• Interview Bias: Asking questions during interviews that relate to a candidate’s age, marital status, religion, or plans to have children can be a form of discrimination, as decisions based on the answers to such questions would be based on protected characteristics.
  • Disparate Impact: Sometimes, policies that seem neutral on the surface can disproportionately affect certain groups. For instance, requiring a certain physical ability might unintentionally exclude candidates of a particular gender or age unless that ability is a legitimate job necessity.

Pay and Promotions

Equal work should result in equal pay and equal opportunity for advancement. Discrimination appears when:

  • Wage Gaps: If two employees perform the same role with similar efficiency but are paid differently because of gender, race, or another protected trait, it’s a clear violation of the Equal Pay Act.
  • Glass Ceiling: This refers to invisible barriers that prevent certain groups (often women or minorities) from advancing to higher positions, irrespective of their qualifications or achievements.


Workplace harassment goes beyond just physical actions. It includes:

  • Verbal Harassment: This can encompass derogatory remarks, slurs, and name-calling related to a protected trait. Such comments don’t need to be driven by malice to be considered harassment; even “joking” remarks can qualify.
  • Sexual Harassment: This involves unwanted sexual advances or comments, and it can be perpetrated by anyone in the workplace, irrespective of their position. Both the victim and the harasser can be of any gender, and the victim does not have to be of the opposite sex.
  • Visual Harassment: Displaying inappropriate or offensive pictures, drawings, or items can also be a form of harassment.


Employees have the right to report unfair treatment without fear. However, retaliation occurs when:

  • Punitive Actions: After an employee files a complaint, if they suddenly face punitive measures like being passed over for promotions, given undesired shifts, or assigned more challenging tasks without cause, it’s a form of retaliation.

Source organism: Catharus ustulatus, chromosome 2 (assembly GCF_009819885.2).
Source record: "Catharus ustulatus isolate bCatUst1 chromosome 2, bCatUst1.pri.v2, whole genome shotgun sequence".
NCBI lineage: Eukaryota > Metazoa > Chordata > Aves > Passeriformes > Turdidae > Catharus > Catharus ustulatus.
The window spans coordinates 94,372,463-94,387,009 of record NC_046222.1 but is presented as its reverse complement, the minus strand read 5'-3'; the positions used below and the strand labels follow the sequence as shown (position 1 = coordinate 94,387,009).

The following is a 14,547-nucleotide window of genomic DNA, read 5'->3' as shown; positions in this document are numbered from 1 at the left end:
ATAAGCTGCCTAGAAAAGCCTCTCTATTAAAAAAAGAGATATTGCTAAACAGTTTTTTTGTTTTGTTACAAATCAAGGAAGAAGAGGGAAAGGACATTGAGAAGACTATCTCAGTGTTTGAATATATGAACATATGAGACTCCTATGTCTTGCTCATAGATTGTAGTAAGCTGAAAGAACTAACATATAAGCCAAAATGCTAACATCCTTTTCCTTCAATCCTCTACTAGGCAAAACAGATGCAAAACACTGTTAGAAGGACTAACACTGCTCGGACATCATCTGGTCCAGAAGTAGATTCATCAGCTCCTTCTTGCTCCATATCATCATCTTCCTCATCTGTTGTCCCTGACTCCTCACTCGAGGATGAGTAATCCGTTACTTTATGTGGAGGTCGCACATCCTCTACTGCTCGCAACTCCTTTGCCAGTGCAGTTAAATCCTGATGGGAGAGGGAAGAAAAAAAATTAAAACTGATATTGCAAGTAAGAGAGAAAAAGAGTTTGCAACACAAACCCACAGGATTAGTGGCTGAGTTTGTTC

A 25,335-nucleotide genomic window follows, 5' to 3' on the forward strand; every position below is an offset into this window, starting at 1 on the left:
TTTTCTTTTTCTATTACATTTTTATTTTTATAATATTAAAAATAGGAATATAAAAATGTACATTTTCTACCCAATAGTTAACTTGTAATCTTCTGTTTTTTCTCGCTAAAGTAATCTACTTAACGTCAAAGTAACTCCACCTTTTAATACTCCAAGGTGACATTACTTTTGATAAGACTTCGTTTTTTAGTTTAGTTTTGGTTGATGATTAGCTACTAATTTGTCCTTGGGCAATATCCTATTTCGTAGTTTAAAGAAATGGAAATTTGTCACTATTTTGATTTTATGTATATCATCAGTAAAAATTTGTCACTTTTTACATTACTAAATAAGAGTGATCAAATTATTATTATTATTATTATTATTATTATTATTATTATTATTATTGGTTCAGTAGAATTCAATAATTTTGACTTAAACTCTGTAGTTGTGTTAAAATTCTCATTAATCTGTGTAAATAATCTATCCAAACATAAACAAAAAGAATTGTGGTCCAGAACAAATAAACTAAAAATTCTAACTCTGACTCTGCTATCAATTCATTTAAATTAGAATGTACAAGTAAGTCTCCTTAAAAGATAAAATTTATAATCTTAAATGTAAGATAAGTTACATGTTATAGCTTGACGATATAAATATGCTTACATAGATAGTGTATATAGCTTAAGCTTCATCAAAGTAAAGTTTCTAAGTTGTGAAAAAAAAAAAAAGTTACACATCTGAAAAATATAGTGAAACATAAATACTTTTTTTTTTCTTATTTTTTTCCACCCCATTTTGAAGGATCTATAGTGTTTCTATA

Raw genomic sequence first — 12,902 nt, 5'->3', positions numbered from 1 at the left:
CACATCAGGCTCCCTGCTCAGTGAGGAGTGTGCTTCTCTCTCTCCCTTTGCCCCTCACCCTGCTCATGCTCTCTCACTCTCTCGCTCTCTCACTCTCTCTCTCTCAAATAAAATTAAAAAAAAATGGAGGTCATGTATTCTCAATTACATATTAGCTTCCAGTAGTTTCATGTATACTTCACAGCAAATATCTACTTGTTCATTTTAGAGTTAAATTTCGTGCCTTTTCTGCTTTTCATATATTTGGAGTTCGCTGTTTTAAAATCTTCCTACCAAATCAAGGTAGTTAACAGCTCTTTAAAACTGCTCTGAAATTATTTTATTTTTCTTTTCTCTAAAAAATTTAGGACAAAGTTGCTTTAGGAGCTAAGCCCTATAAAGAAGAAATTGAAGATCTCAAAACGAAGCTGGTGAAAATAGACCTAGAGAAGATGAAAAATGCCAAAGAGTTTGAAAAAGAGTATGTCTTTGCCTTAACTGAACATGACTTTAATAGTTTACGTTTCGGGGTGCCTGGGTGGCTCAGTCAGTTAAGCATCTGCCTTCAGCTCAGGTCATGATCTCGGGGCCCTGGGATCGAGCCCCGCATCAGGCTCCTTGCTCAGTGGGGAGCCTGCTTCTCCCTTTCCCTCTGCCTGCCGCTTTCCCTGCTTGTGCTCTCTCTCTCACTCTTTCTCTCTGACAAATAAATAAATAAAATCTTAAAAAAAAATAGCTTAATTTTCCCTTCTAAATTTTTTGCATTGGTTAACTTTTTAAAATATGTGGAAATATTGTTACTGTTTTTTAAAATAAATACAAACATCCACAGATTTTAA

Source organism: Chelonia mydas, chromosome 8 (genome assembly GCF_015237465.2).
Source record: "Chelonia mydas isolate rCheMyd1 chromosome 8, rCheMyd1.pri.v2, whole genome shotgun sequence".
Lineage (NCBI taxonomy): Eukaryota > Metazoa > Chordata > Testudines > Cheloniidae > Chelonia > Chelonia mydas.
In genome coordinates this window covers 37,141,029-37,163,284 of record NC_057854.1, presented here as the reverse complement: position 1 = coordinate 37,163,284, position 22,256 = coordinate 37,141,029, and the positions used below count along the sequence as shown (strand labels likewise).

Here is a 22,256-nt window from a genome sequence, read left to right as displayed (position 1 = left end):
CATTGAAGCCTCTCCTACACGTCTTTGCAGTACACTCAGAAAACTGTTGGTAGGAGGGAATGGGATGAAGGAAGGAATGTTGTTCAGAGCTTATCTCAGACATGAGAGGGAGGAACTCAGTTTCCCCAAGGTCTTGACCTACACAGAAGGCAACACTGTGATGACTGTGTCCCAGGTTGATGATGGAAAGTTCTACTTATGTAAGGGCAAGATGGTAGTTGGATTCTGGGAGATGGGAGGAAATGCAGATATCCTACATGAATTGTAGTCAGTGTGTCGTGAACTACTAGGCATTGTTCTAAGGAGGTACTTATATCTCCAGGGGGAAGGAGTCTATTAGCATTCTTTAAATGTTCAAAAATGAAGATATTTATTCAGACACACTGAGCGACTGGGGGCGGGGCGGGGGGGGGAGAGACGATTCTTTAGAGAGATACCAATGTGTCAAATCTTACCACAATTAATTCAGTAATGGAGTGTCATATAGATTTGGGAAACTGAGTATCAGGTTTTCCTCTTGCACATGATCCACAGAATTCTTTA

• Isolation: Excluding the complainant from meetings, team activities, or communications they’d typically be part of can also be a retaliatory action.
  • Negative Evaluations: Suddenly receiving negative performance reviews without justification, especially after filing a complaint, can be a sign of retaliation.

Understanding these nuances ensures that both employees and employers are aware of what constitutes discrimination, enabling a fairer and more inclusive workplace.

What Are the Remedies for Multiple Factor Job Discrimination in California?

With the help of a California attorney, victims of multiple-factor job discrimination in California can seek:

  • Compensatory Damages: Compensation for emotional pain, suffering, and mental anguish caused by the discrimination.
  • Back Pay: Compensation for lost wages from the date of the discriminatory act to the date of the judgment.
  • Reinstatement: Returning to one’s position if they were wrongfully terminated.
  • Punitive Damages: Additional damages meant to punish the employer for their discriminatory actions, especially in cases of severe or malicious discrimination.
  • Injunctions: Court orders directing employers to stop their discriminatory practices.

Should I Hire a California Lawyer for My Multiple Factor Employment Discrimination Case?

Definitely, facing discrimination is already challenging, and navigating the legal complexities can feel overwhelming. An experienced California discrimination lawyer can guide you through the process, ensuring that your rights are protected and you get the best possible outcome.

If you believe you’ve been discriminated against in the workplace, seeking legal advice is a crucial step. You don’t have to handle this complex legal situation by yourself. Let LegalMatch help you find the right attorney who understands California employment laws and can advocate on your behalf in court if necessary.